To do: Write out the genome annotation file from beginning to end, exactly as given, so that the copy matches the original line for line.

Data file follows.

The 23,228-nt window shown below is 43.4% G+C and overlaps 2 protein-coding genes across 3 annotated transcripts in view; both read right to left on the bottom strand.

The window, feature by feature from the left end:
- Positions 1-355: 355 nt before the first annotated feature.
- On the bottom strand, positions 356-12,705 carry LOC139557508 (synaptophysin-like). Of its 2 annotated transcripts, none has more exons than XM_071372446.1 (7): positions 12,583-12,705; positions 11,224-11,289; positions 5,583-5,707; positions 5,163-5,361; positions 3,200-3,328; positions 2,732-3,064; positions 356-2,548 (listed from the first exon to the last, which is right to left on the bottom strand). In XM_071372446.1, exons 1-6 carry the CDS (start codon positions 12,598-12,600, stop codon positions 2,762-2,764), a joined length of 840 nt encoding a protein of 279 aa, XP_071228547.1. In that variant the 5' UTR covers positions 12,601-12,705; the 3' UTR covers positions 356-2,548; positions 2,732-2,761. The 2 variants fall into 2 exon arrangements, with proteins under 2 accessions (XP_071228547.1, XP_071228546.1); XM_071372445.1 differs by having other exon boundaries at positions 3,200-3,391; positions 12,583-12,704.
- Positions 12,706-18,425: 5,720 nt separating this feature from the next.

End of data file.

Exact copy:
The 23,228-nt window shown below is 43.4% G+C and overlaps 2 protein-coding genes across 3 annotated transcripts in view; both read right to left on the bottom strand.

The window, feature by feature from the left end:
- Positions 1-355: 355 nt before the first annotated feature.
- On the bottom strand, positions 356-12,705 carry LOC139557508 (synaptophysin-like). Of its 2 annotated transcripts, none has more exons than XM_071372446.1 (7): positions 12,583-12,705; positions 11,224-11,289; positions 5,583-5,707; positions 5,163-5,361; positions 3,200-3,328; positions 2,732-3,064; positions 356-2,548 (listed from the first exon to the last, which is right to left on the bottom strand). In XM_071372446.1, exons 1-6 carry the CDS (start codon positions 12,598-12,600, stop codon positions 2,762-2,764), a joined length of 840 nt encoding a protein of 279 aa, XP_071228547.1. In that variant the 5' UTR covers positions 12,601-12,705; the 3' UTR covers positions 356-2,548; positions 2,732-2,761. The 2 variants fall into 2 exon arrangements, with proteins under 2 accessions (XP_071228547.1, XP_071228546.1); XM_071372445.1 differs by having other exon boundaries at positions 3,200-3,391; positions 12,583-12,704.
- Positions 12,706-18,425: 5,720 nt separating this feature from the next.